Viterra Port of Adelaide in South Australia
SOUTH AUSTRALIA, AUSTRALIA – Viterra received its first load of new season grain, signaling the start of harvest in South Australia.

The first load for the 2017-18 season was a load of barley into Port Pirie by a Mambray Creek grower.

Michael Hill, Group Operations manager, said the company had been working closely with growers in the lead up to harvest to ensure sites can meet their needs this year.

“We are well-prepared for harvest with the arrival of yesterday’s first load, which is two weeks earlier than last year,” Hill said. “We are employing 1,300 additional people for the harvest period, mostly in regional areas, to ensure we can provide growers, exporters and domestic customers with a high level of service.”

Viterra is continually focusing on flexibility for receiving and export grain.

“Our network has the flexibility to receive the large range of commodities and grades produced each year,” Hill said. “Our many segregations and new declaration process will help meet the quality requirements of customers in over 25 different destination markets.”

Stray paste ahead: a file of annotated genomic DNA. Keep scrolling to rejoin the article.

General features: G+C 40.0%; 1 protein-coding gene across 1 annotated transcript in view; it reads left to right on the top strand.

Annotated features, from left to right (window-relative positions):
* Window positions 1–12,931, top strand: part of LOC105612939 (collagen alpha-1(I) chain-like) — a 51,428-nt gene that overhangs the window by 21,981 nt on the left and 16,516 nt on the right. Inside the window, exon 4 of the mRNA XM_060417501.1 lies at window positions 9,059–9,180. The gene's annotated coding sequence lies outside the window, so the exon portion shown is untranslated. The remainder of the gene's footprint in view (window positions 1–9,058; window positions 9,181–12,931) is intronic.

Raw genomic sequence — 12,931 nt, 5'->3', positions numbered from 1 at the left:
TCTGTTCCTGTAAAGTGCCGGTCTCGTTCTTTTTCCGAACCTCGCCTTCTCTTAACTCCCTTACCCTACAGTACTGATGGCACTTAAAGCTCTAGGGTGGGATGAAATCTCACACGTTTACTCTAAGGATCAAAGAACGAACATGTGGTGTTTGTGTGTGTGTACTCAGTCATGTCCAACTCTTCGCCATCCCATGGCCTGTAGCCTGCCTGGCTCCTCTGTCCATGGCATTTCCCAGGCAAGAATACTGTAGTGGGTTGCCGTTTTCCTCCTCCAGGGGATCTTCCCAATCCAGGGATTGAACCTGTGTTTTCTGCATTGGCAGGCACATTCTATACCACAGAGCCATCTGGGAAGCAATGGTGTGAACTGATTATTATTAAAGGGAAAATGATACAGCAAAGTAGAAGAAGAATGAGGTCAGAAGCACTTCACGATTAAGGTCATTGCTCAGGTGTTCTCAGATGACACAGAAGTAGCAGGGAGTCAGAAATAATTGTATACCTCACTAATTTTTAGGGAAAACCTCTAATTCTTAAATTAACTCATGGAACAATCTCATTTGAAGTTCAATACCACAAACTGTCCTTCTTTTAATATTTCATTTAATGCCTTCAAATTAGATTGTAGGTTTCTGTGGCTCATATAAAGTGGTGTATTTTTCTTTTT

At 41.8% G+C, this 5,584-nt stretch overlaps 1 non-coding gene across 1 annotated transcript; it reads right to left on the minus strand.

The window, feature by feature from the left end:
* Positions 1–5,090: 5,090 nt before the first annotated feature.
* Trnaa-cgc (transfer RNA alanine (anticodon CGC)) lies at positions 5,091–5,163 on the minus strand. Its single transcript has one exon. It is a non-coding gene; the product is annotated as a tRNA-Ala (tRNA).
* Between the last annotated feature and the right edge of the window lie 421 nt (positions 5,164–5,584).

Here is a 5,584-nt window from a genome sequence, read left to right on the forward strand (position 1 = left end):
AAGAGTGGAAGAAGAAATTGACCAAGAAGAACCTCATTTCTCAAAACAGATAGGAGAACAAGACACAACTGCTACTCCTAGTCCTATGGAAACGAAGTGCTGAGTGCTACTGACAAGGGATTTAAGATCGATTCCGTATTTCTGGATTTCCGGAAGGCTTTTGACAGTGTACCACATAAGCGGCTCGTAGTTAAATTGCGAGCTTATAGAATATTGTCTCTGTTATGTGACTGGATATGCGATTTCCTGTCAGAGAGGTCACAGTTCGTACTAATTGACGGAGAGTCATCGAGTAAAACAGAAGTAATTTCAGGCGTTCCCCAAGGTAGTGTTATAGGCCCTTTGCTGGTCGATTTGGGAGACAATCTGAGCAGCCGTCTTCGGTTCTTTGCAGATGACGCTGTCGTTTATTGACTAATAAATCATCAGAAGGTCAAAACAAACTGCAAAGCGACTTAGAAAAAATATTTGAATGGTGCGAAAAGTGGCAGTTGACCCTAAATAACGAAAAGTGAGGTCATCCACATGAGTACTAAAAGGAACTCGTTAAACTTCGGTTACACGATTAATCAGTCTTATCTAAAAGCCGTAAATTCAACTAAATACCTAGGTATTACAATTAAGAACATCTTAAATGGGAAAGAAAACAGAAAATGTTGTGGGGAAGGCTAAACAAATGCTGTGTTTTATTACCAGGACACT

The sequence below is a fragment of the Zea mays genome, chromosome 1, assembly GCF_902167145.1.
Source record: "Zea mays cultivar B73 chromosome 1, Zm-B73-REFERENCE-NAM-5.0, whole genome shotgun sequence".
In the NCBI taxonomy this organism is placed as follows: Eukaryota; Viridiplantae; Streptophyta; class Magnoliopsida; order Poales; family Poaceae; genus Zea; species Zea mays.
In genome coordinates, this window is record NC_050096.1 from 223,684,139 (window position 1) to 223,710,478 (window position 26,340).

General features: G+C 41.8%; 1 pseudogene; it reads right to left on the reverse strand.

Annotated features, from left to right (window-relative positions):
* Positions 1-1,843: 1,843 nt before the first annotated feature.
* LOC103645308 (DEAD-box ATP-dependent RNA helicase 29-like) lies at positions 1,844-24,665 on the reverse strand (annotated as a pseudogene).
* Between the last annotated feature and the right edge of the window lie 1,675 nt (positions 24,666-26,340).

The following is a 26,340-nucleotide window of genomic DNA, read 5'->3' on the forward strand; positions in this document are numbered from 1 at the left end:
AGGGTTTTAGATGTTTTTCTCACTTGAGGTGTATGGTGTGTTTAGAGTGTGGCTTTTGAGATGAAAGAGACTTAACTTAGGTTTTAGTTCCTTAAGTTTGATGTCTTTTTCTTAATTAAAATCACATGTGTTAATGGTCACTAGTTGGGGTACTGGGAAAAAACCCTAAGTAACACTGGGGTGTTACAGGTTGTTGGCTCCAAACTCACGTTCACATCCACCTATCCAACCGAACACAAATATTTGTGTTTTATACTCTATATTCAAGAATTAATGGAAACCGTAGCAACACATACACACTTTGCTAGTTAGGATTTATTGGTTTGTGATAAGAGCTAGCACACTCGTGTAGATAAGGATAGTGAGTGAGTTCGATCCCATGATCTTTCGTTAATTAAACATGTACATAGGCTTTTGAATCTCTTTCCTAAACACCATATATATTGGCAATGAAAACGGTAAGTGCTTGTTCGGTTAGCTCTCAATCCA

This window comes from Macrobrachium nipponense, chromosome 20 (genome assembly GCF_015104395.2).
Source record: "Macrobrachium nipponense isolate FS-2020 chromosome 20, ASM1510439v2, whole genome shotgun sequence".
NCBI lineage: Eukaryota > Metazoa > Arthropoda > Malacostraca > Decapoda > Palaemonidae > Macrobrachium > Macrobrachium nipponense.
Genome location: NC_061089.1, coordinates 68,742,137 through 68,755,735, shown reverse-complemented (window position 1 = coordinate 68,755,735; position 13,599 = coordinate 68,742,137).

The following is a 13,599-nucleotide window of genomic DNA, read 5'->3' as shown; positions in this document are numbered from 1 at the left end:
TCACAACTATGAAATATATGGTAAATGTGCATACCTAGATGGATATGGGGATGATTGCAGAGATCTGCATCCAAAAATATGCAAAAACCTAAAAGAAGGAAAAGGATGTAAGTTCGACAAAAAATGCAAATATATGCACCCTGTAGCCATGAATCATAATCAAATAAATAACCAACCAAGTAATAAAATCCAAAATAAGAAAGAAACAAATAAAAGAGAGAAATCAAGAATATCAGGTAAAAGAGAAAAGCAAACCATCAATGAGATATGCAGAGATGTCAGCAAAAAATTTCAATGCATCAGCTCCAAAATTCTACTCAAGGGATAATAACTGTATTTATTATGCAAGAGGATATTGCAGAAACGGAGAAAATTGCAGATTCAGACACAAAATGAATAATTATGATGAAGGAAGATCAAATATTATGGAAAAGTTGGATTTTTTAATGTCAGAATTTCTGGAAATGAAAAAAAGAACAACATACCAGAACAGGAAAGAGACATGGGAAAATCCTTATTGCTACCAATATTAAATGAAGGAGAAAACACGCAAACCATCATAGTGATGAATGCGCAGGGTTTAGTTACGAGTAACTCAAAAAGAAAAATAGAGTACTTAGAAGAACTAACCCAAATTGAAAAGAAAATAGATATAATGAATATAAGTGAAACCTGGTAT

While receiving the grain at harvest is critically important for Viterra, Hill said efficiently exporting the grain was equally as important.

“About 5.5 million tonnes of export capacity has already been booked for 2017-18 by 13 different exporters, providing a hugely competitive environment for growers delivering into the Viterra system,” Hill said. “We continually promote the benefits of sourcing grain from South Australia to international end-use customers on behalf of growers.”

Viterra’s ongoing investment in the supply chain has helped keep Export Select freight rate rises to a minimum this year. Export Select is a logistics package for marketers which ensures timely and efficient movement of grain from upcountry sites to port for shipping.

“We continue to look for opportunities to improve efficiencies in the supply chain while managing other pressures such as rising fuel costs which affect our logistics services,” Hill said. “Significant efficiency gains have been achieved in the eastern Eyre Peninsula and around Loxton and Pinnaroo, which have been reflected in lower freight rates for those areas. For example, efficiencies have been achieved from the upgrade of the Lincoln Highway / Balumbah-Kinnard Road junction – spanning about 40 kilometers from Rudall to Port Neill.”

“We understand keeping freight rates as low as possible helps South Australian grain be competitive globally,” Hill said.